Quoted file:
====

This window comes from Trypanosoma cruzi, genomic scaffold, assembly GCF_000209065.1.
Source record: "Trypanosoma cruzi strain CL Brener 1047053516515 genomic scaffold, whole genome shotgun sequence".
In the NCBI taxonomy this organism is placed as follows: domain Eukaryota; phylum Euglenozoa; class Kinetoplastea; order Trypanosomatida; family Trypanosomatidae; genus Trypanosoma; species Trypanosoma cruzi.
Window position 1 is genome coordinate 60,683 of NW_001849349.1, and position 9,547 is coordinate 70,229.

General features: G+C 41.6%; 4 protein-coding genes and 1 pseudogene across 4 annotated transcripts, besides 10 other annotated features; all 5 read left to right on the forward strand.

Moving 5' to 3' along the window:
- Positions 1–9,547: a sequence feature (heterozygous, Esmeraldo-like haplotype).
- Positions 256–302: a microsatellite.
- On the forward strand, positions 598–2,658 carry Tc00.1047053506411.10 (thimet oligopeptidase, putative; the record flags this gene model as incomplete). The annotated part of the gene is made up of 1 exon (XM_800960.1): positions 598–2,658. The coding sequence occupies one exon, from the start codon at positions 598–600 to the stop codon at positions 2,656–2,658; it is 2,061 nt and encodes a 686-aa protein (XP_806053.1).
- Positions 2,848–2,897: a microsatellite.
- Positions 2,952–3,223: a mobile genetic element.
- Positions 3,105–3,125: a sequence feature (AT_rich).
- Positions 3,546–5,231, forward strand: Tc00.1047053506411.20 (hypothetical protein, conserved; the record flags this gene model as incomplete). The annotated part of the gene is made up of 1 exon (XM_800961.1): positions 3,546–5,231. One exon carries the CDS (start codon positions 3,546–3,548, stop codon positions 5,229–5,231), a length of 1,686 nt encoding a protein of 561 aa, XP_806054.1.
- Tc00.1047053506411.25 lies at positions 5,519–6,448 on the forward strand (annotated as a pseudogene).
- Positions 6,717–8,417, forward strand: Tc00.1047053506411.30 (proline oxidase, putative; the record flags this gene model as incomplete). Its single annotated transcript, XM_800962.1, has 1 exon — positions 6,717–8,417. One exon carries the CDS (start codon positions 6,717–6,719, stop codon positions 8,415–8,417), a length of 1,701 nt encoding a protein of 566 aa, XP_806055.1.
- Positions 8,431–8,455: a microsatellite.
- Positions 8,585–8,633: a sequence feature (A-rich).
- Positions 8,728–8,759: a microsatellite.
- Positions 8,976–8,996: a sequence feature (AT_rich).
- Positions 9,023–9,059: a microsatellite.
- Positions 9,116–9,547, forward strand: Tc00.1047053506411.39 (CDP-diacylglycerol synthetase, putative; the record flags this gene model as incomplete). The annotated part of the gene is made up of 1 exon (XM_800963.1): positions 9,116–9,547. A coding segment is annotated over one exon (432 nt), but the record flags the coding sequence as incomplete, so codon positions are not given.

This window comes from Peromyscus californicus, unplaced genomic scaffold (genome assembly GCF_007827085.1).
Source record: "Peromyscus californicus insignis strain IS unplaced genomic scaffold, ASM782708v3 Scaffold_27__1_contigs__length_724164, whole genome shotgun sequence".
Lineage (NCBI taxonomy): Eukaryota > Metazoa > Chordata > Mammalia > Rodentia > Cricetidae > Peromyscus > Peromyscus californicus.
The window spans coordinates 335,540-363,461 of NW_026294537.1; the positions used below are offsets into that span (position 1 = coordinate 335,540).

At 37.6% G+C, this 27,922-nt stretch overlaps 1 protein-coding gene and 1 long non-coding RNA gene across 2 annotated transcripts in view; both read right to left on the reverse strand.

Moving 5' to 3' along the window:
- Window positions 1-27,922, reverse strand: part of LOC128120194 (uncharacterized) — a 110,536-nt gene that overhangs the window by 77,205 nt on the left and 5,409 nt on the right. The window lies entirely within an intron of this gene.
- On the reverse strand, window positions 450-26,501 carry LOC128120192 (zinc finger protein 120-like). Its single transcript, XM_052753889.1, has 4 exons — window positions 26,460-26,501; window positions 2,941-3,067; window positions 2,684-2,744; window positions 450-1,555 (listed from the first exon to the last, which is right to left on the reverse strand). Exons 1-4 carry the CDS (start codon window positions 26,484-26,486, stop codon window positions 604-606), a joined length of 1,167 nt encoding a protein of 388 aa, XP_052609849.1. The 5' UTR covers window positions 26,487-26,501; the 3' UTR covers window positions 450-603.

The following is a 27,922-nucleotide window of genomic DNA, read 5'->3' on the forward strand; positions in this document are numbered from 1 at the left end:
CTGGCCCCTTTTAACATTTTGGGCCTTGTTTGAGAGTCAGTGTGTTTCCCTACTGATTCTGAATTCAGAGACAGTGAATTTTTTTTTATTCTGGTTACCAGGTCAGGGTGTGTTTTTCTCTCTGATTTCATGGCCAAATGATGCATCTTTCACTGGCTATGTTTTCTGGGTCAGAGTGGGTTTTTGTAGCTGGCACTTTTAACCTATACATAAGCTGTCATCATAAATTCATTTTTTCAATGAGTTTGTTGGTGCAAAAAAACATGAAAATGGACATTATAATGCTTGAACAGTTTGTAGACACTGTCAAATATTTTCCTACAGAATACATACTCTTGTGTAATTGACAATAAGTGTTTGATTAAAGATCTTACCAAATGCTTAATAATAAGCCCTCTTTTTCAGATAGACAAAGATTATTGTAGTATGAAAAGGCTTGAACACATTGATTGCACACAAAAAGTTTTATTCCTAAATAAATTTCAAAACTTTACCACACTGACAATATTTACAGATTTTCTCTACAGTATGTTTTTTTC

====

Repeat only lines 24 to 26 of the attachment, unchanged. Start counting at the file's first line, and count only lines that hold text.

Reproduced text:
Lineage (NCBI taxonomy): Eukaryota > Metazoa > Chordata > Mammalia > Rodentia > Cricetidae > Peromyscus > Peromyscus californicus.
The window spans coordinates 335,540-363,461 of NW_026294537.1; the positions used below are offsets into that span (position 1 = coordinate 335,540).

At 37.6% G+C, this 27,922-nt stretch overlaps 1 protein-coding gene and 1 long non-coding RNA gene across 2 annotated transcripts in view; both read right to left on the reverse strand.